I just listened to the structured blogging podcast with Marc Canter and Joe Reger. I first met Marc at the 2005 SXSW. I didn't realize at the time what a blow-hard he is (that's a compliment, Marc). Point? He blusters so much that even if he agrees with you, he induces an argumentative reaction. While occasionally inducing unpleasant internal turmoil, there's no arguing with the fact that it gets some important issues out there in the debate-o-sphere.
But here's what I notice the most about this last podcast: no Attention! What the hell guys? Such a perfect setup too. Here's my take: Think Emergence, ala Steven Johnson, but do a mental find/replace of "pheromone trails for ants" with "attention trails for people."
Structured blogging allows the scent of one's travels to be picked up by other seekers. Two things that a scent should contain: 1) My intent, what is it that I'm trying to accomplish (entertainment, education, profit, etc.) and 2) the quality of my success: (Bullseye! Near miss. Left field, etc.). If my attention trail is logged implicitly while I'm doing stuff, then I don't have to even lift a finger. Two issues with this: privacy and relevence. First, log this privately and give the option of publishing it later. Second, allow me to specify a container context (am I putting on my porn-hunting dud's, or am I riding over to the business district?), and then to optionally augment it later with specific tags that make it relevent. Part of additional context that is logged implicitly is where I've come from and where I went to from here, as well as the other people I'm watching related to this space.
So, when Alex or Josh ask what the benefit for the user is to do all the work of structured blogging, I think three things: 1) What effort? It can be mostly implicit -- okay, yeah, there is some coding to do, 2) The benefit is that I can find my own stuff later, and find related stuff now. Attention trails are very lightweight bookmarks, and they are optionally social (possibly even social but anonymous). I'm building useful context for myself, and for others, which brings me to: 3) I can sell access to the useful context that I've generated. There is monetization. Those evil money grubbing capitalists that Marc was mock-drubbing? They be me! I become the capitalist who makes money off of my own context, all thanks to...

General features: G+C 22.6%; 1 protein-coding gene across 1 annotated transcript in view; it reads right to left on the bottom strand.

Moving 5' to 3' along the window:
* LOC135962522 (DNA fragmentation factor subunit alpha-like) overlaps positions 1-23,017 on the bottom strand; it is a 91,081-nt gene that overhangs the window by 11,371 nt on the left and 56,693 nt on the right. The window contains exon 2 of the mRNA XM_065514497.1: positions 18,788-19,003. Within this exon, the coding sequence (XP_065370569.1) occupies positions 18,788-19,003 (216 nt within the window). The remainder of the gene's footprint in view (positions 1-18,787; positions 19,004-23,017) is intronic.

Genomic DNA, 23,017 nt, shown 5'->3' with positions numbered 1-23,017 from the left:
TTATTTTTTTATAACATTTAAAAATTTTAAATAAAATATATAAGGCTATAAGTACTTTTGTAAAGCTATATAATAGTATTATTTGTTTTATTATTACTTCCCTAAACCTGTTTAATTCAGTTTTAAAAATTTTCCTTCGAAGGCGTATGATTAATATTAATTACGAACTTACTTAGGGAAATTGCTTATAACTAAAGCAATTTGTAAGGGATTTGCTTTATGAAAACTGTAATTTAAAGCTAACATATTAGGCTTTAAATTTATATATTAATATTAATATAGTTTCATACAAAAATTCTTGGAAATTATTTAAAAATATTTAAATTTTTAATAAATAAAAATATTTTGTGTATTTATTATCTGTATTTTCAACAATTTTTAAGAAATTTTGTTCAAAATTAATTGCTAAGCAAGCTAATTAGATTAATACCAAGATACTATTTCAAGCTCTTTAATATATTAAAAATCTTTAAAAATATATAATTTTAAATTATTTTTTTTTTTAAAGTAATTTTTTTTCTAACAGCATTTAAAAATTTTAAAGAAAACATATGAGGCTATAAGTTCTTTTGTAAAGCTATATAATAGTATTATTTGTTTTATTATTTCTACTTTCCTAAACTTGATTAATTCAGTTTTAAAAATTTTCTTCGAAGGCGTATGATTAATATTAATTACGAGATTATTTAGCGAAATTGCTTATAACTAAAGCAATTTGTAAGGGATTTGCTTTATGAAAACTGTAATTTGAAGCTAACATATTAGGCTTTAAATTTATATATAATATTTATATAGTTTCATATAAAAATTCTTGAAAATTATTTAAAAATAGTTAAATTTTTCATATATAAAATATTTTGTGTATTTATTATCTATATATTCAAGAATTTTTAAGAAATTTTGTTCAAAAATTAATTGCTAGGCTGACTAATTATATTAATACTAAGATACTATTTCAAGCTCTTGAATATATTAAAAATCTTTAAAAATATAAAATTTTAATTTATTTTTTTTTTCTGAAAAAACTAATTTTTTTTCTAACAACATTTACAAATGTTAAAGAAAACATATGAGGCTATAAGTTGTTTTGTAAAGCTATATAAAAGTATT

Identity 2.0. In the prior podcast with the ID 2.0 guys, I think it was Kim who kept objecting that attention won't catch on because no one is going to make their whole attention cloud public. I almost fell out of my chair when he said this. That's the whole point of Identity 2.0! It renders obsolete the dominant meme in the culture that if something is captured and published, then someone else has it walled off in a garden somewhere with full identity info back to me -- I was surprised to hear ID2.0 gurus fall into this trap. The way I think of ID 2.0 is that I can publish something anonymously, and if you want to know more about it, query the item and say "who is your owner." The owner asks me if it's okay to reveal my identity, and I reply, "no, but you can tell him that I'm over 25, male, Texan and speaking have been in high tech for 10 years" all of which is authenticated, none of which is identifying. Or, I can tell him it's "meme_pool," and like my bevy of Ebay ids, he can look that up and see the reputation of that authenticated id, without getting any other ID info.
One more thing about the Structured Blogging podcast: at one point someone said "the intelligence of the algorithms." I'll step gently in this area for now, and have more to say later. The algorithm is the relatively easy part of intelligence. The hard part is the non-algorithmic intuitive stuff that human beings do so well. One of the major themes of the Opposable Mind meme, is that the machine becomes our complement, doing the mental heavy lifting grunt work of linear computation, freeing us up to do the design and creative intuitive bits, but in concert with one another. An example of this: why on earth should I have to give a link to the RSS feed? I should just be able to say "subscribe to http://www.opposablemind.com" and let the robots figure out what the RSS feed is, right? I mean, come on. The friggin' bots know how to read email addresses and phone numbers, surely they can figure out what an RSS link looks like.